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Standing at the brink of change. The team at the Rapid Access Addiction Clinic at St. Paul’s (RAAC) is changing the way an entire patient population receives treatment and care. Left-to-right: Nish Delelis, RN; Cheyenne Johnson, director of clinical activities and development, BC Centre for Substance Abuse; Scott Harrison, director of urban health and substance use program; Dr. Keith Ahamad, RAAC and addictions medicine consult team (AMCT); Wendy Stevens, peer navigator; Nancy Chow, Clinical nurse leader; Sherif Aboumara, RN; Dr. Mark McLean, RAAC lead and AMCT.

Rapid Access Addiction Clinic at St. Paul’s redefining treatment for problematic substance use

May 5th, 2017
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The RAAC represents fast access to care when time is of the essence

Addiction medicine is one of the fastest growing fields of medicine anywhere in the world. Nowhere is that more evident than at St. Paul’s, where the innovative work of substance use experts has the world watching.

One of the newest and most promising movements in the field is found in the very name of a new clinic at St. Paul’s—“rapid access.”

The timing of the new Rapid Access Addiction Clinic (RAAC) couldn’t be better. For patients with substance use disorder, addiction medicine experts were seeing too many obstacles to evidence-based care, too much red tape, resulting in a vulnerable population not getting the care they needed, when they needed it.

Today, as this innovative, patient-focused clinic is showing us, those voices for change were right. Already, rapid access is changing the way an entire patient population is cared for.

Why rapid access is so important

For people with substance use disorders, rapid access to specially trained caregivers and evidence-based treatment is critical because we are often dealing with crisis situations—and the small windows for treatment that can open around them.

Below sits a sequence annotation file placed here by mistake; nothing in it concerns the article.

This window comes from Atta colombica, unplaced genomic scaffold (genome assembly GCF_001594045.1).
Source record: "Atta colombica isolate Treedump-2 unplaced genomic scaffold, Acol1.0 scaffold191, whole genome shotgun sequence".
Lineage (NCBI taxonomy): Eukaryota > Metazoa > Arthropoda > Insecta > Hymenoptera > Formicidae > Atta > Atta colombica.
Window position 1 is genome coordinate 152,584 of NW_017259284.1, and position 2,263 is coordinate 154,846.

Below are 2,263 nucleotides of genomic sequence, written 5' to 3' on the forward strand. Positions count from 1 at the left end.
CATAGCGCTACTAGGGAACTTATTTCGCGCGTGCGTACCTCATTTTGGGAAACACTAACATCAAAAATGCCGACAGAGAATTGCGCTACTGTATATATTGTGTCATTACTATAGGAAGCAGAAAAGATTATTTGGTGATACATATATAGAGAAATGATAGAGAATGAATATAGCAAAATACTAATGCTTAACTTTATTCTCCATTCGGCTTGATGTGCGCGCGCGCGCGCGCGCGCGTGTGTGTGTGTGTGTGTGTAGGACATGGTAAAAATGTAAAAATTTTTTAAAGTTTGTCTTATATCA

A person who has survived an overdose, for example, is more likely to take stock of their life and situation. In other words, if they are going to think about change, it’s going to be now.

Or there’s the “moment of clarity” that can bring a person to a clinic for help—but just as quickly that person may panic, turn around and walk out.

These are the moments when help needs to be there. It is these moments that the Rapid Access Addiction Clinic is built upon.

“Rapid access has always been that big gap in the system,” says RAAC Clinical Nurse Leader, Nancy Chow. “So we are low barrier. Our mandate is to see people as quickly as possible and to make it easy for them to access treatment.”

Windows of opportunity

Nancy Chow speaks to how the “stages of change” are used to assess a person with a substance use disorder, with those stages being pre-contemplative; contemplative; planning; action; maintenance; and relapse.

“When a person is contemplative,” says Nancy, “that is when they are acknowledging there is a problem, they are thinking about needing change, about wanting help, and that window can be small. They may not be in that contemplative stage for long before falling back to pre-contemplative. When that happens, you have missed an opportunity to help.”